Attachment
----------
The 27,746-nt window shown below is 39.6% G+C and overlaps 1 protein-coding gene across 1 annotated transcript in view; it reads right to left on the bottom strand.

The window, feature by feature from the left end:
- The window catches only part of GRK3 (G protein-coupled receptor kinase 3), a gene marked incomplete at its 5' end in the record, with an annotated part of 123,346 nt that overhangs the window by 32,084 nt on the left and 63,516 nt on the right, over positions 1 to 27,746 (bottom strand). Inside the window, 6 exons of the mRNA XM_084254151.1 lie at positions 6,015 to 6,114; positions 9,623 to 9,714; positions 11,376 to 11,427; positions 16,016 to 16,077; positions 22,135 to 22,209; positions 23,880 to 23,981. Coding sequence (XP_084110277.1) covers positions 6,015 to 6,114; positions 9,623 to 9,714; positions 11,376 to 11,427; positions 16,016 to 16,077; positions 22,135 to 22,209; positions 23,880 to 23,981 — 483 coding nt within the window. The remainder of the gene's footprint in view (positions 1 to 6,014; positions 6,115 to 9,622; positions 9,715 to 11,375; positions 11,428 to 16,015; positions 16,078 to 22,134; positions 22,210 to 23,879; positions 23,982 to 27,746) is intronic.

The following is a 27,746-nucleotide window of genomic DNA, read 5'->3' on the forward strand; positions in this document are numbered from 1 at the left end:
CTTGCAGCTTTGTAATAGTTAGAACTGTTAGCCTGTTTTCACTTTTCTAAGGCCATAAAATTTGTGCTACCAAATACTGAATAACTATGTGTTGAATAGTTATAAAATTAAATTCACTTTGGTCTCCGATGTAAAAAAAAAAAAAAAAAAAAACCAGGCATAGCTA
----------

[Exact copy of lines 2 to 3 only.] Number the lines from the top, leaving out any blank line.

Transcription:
The window, feature by feature from the left end:
- The window catches only part of GRK3 (G protein-coupled receptor kinase 3), a gene marked incomplete at its 5' end in the record, with an annotated part of 123,346 nt that overhangs the window by 32,084 nt on the left and 63,516 nt on the right, over positions 1 to 27,746 (bottom strand). Inside the window, 6 exons of the mRNA XM_084254151.1 lie at positions 6,015 to 6,114; positions 9,623 to 9,714; positions 11,376 to 11,427; positions 16,016 to 16,077; positions 22,135 to 22,209; positions 23,880 to 23,981. Coding sequence (XP_084110277.1) covers positions 6,015 to 6,114; positions 9,623 to 9,714; positions 11,376 to 11,427; positions 16,016 to 16,077; positions 22,135 to 22,209; positions 23,880 to 23,981 — 483 coding nt within the window. The remainder of the gene's footprint in view (positions 1 to 6,014; positions 6,115 to 9,622; positions 9,715 to 11,375; positions 11,428 to 16,015; positions 16,078 to 22,134; positions 22,210 to 23,879; positions 23,982 to 27,746) is intronic.